We all jumped from our seats and stood rigid as plank boards.
I am angry with all those in France who jumped at the occasion to settle old scores or further their own little affairs.
Davidson jumped off the bus to say hello and that serendipitous encounter would change his life.
Qasimi jumped on this argument, noting that more women lead politically in the Islamic world than in the Western world.
Andre Rose, a facilities worker dressed in a blue mesh hospital suit said he had jumped in to help load patients into ambulances.
She jumped up from her seat at Oona's feet in her indignation.
He started out into the street and the two jumped him and started to stab him to death.
And he jumped down from the coach and rapped sharply upon the door.
Directly Puss saw him in this form she jumped at him and killed him on the spot.
Mrs. Meyrick jumped at the proposal, but declined all terms.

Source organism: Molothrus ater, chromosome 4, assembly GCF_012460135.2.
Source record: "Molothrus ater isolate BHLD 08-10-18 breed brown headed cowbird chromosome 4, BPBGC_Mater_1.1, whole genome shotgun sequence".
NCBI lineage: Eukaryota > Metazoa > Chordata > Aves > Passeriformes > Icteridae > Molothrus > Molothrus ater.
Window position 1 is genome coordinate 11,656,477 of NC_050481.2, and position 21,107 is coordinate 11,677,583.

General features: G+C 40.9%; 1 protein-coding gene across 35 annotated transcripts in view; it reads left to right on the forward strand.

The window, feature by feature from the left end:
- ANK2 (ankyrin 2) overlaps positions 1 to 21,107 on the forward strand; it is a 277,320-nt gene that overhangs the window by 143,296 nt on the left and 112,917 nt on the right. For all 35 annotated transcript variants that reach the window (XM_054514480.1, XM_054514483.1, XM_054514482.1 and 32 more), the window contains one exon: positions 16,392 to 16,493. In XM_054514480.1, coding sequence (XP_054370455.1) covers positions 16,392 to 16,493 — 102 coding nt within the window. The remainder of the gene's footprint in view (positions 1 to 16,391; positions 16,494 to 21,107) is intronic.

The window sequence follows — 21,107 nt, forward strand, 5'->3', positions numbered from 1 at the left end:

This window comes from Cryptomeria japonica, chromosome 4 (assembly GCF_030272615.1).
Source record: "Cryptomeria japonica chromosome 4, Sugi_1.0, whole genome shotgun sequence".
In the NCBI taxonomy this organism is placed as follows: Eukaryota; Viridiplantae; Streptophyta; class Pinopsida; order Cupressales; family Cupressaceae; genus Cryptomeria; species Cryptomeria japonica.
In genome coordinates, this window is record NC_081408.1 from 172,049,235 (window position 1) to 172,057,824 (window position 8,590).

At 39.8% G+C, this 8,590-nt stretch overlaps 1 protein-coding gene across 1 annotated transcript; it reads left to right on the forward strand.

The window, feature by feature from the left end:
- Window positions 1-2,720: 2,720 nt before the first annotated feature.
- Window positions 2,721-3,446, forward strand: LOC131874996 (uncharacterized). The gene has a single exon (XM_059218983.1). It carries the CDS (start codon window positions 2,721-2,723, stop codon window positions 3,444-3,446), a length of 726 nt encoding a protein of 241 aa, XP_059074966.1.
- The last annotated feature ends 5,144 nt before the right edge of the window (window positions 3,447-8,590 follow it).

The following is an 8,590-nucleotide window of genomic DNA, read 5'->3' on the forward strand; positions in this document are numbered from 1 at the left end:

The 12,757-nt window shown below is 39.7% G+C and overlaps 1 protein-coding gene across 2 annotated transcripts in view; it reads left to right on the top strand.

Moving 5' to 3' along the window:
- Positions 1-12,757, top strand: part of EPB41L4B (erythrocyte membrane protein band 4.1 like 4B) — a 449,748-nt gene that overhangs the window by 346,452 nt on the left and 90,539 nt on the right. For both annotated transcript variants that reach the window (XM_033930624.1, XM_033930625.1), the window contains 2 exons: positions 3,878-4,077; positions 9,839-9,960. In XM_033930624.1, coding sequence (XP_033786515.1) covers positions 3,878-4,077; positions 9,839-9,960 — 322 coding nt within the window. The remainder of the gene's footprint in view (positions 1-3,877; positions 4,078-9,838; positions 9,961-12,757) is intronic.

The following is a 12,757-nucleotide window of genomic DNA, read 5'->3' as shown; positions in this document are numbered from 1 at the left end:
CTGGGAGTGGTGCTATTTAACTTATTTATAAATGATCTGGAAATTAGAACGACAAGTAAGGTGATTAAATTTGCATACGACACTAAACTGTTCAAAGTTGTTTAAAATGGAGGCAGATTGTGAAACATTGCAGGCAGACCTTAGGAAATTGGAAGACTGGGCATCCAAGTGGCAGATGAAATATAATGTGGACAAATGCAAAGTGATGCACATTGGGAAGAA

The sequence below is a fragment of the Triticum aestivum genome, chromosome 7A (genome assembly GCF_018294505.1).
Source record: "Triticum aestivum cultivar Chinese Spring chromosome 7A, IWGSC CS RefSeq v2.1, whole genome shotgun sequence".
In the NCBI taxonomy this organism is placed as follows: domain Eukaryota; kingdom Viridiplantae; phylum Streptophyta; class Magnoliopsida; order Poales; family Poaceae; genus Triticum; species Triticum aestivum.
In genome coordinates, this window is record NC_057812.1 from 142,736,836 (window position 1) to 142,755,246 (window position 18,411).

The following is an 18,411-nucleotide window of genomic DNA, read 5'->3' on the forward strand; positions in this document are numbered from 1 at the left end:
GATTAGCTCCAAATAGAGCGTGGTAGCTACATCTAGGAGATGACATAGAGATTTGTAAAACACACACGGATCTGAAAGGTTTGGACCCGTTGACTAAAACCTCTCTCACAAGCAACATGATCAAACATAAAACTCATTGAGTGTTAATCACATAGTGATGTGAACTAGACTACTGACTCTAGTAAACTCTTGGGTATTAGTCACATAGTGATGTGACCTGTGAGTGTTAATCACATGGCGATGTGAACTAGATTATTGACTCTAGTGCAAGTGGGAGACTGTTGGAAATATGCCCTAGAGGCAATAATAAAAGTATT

1520s, perhaps imitative (cf. bump); another theory derives it from words in Gallo-Romance dialects of southwestern France (cf. jumba "to rock, to balance, swing," yumpa "to rock"), picked up during English occupation in Hundred Years War. Superseded native leap, bound, and spring in most senses. Meaning "to attack" is from 1789; that of "to do the sex act with" is from 1630s. Related: Jumped; jumping. To jump to a conclusion is from 1704. Jumping-rope is from 1805. Jump in a lake "go away and stop being a pest" attested from 1912.
1550s, "act of jumping," from jump (v.). Meaning "jazz music with a strong beat" first recorded 1937, in Count Basie's "One O'Clock Jump." Jump suit "one-piece coverall modeled on those worn by paratroopers and skydivers" is from 1948.
: a jump tune/ jump music